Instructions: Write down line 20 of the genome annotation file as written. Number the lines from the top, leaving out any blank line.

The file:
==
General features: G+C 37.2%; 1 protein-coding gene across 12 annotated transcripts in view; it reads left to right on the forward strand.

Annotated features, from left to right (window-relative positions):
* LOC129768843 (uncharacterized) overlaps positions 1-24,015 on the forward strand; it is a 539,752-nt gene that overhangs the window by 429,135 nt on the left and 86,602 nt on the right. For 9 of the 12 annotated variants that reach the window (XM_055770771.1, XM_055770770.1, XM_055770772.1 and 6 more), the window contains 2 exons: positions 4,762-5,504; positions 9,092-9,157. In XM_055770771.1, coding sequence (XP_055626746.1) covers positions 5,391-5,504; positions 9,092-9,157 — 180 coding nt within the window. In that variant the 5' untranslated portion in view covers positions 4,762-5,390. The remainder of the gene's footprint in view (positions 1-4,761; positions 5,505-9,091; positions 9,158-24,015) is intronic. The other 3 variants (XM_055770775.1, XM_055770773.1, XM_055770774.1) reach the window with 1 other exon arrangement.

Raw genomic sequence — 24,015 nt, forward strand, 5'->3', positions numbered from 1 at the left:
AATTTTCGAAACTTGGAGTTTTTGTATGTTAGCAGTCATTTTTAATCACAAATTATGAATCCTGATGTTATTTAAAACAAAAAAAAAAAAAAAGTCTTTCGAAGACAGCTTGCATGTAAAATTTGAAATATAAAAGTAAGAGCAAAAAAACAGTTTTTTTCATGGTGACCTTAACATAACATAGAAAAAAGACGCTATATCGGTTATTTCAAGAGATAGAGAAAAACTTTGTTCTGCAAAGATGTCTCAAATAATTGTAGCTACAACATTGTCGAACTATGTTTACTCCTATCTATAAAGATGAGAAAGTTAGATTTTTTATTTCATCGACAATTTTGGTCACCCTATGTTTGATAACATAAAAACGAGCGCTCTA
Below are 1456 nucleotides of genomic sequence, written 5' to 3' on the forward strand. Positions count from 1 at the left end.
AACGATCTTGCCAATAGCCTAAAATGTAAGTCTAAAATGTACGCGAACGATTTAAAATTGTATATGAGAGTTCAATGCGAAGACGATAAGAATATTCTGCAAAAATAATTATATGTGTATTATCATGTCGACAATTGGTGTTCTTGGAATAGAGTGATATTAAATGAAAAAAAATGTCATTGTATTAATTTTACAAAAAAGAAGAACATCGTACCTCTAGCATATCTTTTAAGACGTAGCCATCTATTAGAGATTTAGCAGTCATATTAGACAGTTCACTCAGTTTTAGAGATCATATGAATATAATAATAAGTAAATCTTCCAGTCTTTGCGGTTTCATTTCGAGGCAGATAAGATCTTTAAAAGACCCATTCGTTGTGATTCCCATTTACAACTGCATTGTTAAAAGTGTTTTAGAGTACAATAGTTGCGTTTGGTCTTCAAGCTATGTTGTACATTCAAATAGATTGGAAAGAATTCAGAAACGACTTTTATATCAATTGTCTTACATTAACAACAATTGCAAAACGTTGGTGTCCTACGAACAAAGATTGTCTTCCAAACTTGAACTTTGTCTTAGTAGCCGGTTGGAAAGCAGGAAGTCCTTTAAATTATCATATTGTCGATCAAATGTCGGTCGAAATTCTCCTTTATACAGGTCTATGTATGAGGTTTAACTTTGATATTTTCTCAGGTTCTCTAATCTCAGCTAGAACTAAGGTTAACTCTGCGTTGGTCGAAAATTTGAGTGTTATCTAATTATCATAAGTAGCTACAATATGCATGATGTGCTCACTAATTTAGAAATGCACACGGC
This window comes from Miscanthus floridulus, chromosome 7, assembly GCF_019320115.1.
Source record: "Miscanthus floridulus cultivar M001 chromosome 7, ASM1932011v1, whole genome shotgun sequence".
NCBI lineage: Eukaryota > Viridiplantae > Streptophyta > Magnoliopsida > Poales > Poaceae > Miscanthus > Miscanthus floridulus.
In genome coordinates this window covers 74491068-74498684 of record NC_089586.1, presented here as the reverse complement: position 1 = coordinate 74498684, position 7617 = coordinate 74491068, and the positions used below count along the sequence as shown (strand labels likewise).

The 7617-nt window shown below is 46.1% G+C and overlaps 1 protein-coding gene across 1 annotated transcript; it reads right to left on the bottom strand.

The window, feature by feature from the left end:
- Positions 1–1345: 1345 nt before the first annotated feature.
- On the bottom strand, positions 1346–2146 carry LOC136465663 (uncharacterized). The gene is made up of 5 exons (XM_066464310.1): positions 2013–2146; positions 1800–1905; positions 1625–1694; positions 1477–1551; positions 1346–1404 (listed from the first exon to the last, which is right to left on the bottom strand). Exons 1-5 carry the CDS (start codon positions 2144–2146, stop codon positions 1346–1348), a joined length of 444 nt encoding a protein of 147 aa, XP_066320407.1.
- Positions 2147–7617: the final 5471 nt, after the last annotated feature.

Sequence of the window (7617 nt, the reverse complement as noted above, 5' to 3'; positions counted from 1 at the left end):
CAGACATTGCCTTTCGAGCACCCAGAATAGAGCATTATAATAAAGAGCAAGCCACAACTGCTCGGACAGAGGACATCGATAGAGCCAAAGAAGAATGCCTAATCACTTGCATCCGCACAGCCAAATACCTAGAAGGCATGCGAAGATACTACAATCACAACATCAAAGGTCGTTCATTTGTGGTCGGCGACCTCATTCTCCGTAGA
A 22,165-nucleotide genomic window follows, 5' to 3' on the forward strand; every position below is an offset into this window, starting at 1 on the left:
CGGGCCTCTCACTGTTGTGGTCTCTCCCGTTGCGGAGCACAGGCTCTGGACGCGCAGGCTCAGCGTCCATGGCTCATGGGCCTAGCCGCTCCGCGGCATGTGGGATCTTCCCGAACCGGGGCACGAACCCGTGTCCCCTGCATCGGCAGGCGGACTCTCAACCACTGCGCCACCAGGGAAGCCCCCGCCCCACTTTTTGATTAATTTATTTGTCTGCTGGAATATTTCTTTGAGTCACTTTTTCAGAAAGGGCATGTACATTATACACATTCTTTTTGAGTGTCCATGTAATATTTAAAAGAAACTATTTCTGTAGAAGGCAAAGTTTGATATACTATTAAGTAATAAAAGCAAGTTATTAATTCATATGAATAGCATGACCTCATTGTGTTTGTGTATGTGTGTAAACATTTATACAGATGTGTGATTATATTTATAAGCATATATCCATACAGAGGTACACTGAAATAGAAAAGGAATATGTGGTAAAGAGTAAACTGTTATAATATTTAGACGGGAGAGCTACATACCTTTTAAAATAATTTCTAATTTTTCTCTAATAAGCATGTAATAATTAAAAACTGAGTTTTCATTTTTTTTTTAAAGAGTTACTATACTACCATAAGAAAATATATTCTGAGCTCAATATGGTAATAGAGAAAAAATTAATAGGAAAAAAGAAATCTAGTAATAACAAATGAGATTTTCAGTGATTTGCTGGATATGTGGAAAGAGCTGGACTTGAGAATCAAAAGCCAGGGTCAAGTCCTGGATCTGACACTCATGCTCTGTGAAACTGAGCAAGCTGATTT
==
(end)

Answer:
CGGGCCTCTCACTGTTGTGGTCTCTCCCGTTGCGGAGCACAGGCTCTGGACGCGCAGGCTCAGCGTCCATGGCTCATGGGCCTAGCCGCTCCGCGGCATGTGGGATCTTCCCGAACCGGGGCACGAACCCGTGTCCCCTGCATCGGCAGGCGGACTCTCAACCACTGCGCCACCAGGGAAGCCCCCGCCCCACTTTTTGATTAATTTATTTGTCTGCTGGAATATTTCTTTGAGTCACTTTTTCAGAAAGGGCATGTACATTATACACATTCTTTTTGAGTGTCCATGTAATATTTAAAAGAAACTATTTCTGTAGAAGGCAAAGTTTGATATACTATTAAGTAATAAAAGCAAGTTATTAATTCATATGAATAGCATGACCTCATTGTGTTTGTGTATGTGTGTAAACATTTATACAGATGTGTGATTATATTTATAAGCATATATCCATACAGAGGTACACTGAAATAGAAAAGGAATATGTGGTAAAGAGTAAACTGTTATAATATTTAGACGGGAGAGCTACATACCTTTTAAAATAATTTCTAATTTTTCTCTAATAAGCATGTAATAATTAAAAACTGAGTTTTCATTTTTTTTTTAAAGAGTTACTATACTACCATAAGAAAATATATTCTGAGCTCAATATGGTAATAGAGAAAAAATTAATAGGAAAAAAGAAATCTAGTAATAACAAATGAGATTTTCAGTGATTTGCTGGATATGTGGAAAGAGCTGGACTTGAGAATCAAAAGCCAGGGTCAAGTCCTGGATCTGACACTCATGCTCTGTGAAACTGAGCAAGCTGATTT